Following the GOP’s disastrous midterm elections, one Indiana GOP congressman is calling for his party to unite in order to obstruct President Joe Biden’s agenda.
Rep. Jim Banks (R-IN) made the comments during an appearance on “Fox News Sunday” about Republicans winning a narrow House majority and needing to work together to defeat the Left’s ideas during the next two years.
“The Republicans will gain the majority,” he predicted. “It is going to be a narrow majority, however, we have an opportunity during the next two years to be the final line of defense to prevent the Biden agenda, and if we can accomplish that effectively and enact laws that addresses the problems that the American people really care about, such as lowering inflation and gasoline prices, the border, the drug disaster in America, and the national security concerns that keep America protected, I believe we can expand this narrow majority into a much healthier majority in the election of 2024.”
Banks emphasized that the GOP has a responsibility to decrease expenses for Americans, despite the Senate being controlled by the Left.
“It is our job to do so. Consider inflation and energy production. Republicans have always stated that their first objective will be to restore America’s energy independence,” he added. “And I believe we can do that in some ways, by bringing proposals to the floor that have bipartisan support and a Republican plan that I hope Democrats will support as well.”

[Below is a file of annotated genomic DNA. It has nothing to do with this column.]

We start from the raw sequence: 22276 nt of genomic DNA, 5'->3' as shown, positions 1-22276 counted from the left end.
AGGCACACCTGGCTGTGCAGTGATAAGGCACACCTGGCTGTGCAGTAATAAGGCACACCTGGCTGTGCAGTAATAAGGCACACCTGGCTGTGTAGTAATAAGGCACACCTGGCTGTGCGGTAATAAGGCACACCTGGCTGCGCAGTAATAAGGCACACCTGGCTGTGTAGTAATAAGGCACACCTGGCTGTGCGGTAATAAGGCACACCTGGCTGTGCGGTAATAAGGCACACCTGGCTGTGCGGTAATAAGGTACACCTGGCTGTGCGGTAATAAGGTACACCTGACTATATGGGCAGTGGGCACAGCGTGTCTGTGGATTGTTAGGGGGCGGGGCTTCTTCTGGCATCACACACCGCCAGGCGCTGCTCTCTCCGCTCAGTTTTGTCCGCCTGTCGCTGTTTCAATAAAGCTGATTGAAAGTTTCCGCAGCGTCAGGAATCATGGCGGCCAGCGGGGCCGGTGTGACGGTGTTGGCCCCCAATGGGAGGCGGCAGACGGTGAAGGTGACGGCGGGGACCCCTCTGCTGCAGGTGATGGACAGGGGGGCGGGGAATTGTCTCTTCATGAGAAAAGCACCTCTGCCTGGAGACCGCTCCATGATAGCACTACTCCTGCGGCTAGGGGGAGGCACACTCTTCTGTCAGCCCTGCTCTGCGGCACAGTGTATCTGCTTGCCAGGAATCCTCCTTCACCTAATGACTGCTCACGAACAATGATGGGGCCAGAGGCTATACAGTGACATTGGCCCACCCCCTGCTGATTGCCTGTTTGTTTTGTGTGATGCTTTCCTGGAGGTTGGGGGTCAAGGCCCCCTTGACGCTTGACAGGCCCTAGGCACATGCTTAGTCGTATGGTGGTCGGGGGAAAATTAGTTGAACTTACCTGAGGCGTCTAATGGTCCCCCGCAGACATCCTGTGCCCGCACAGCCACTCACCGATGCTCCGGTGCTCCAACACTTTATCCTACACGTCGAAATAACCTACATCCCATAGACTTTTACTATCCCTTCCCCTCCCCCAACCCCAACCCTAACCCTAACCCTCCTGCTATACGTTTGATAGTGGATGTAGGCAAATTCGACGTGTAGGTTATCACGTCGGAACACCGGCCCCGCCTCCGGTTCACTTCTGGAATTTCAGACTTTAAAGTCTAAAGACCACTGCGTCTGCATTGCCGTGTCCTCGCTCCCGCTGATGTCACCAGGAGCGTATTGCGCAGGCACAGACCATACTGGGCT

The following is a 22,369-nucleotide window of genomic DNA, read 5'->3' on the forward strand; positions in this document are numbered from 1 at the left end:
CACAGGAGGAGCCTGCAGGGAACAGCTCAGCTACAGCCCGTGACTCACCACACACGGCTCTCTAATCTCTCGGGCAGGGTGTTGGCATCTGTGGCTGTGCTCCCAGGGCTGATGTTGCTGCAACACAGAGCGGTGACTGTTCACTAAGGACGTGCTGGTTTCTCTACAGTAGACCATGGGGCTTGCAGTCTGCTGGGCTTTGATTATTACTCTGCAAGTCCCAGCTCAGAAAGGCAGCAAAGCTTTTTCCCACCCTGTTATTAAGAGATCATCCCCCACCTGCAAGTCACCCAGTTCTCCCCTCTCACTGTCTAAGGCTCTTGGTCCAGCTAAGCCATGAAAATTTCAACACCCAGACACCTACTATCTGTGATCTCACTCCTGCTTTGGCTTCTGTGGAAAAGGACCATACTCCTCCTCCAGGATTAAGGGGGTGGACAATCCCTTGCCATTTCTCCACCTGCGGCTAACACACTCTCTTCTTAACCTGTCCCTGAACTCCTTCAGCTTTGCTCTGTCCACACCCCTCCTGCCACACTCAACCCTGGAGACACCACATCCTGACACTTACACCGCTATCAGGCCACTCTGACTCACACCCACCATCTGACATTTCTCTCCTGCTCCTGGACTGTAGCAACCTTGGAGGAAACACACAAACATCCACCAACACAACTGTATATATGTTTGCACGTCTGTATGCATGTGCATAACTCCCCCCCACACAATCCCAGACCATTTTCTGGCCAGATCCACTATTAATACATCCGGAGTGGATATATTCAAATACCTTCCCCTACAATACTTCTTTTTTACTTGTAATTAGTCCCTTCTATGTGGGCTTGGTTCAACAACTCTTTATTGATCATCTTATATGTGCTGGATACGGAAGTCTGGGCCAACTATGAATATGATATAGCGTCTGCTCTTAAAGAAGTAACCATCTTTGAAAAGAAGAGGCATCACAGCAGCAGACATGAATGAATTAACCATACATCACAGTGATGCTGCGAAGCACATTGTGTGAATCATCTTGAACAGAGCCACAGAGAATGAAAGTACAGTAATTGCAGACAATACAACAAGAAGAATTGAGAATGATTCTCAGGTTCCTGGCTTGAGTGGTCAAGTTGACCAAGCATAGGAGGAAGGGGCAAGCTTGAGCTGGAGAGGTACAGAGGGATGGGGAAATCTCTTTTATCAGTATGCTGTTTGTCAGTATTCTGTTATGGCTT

The congressman’s remarks come while neither party has clinched a majority in the House. Republicans are expected to gain 211 of the 218 seats required for a majority.
The Senate is expected to remain in Democratic hands after Nevada’s Senate election was called in favor of incumbent Catherine Cortez Masto over Republican contender Adama Laxalt. According to Decision Desk HQ, she has 48.77% of the votes (487,829), whereas Laxalt has 48.11% (481,273) with over 95% of the votes counted.
Cortez Masto’s re-election gives the Senate 50 Democrats and 49 Republicans.
Georgia’s Senate contest, which pitted incumbent Senator Raphael Warnock against Republican contender Herschel Walker, ended with neither contender receiving 50% of the vote, with Liberal candidate Chase Oliver receiving 2%. If no candidate receives a majority of votes, the top two candidates face a runoff under state law.
The runoff election between Warnock and Walker is set for Dec. 6. In the midterm elections, Warnock won 49.42% of the vote, while Walker received 48.52% with only 35,404 fewer votes.
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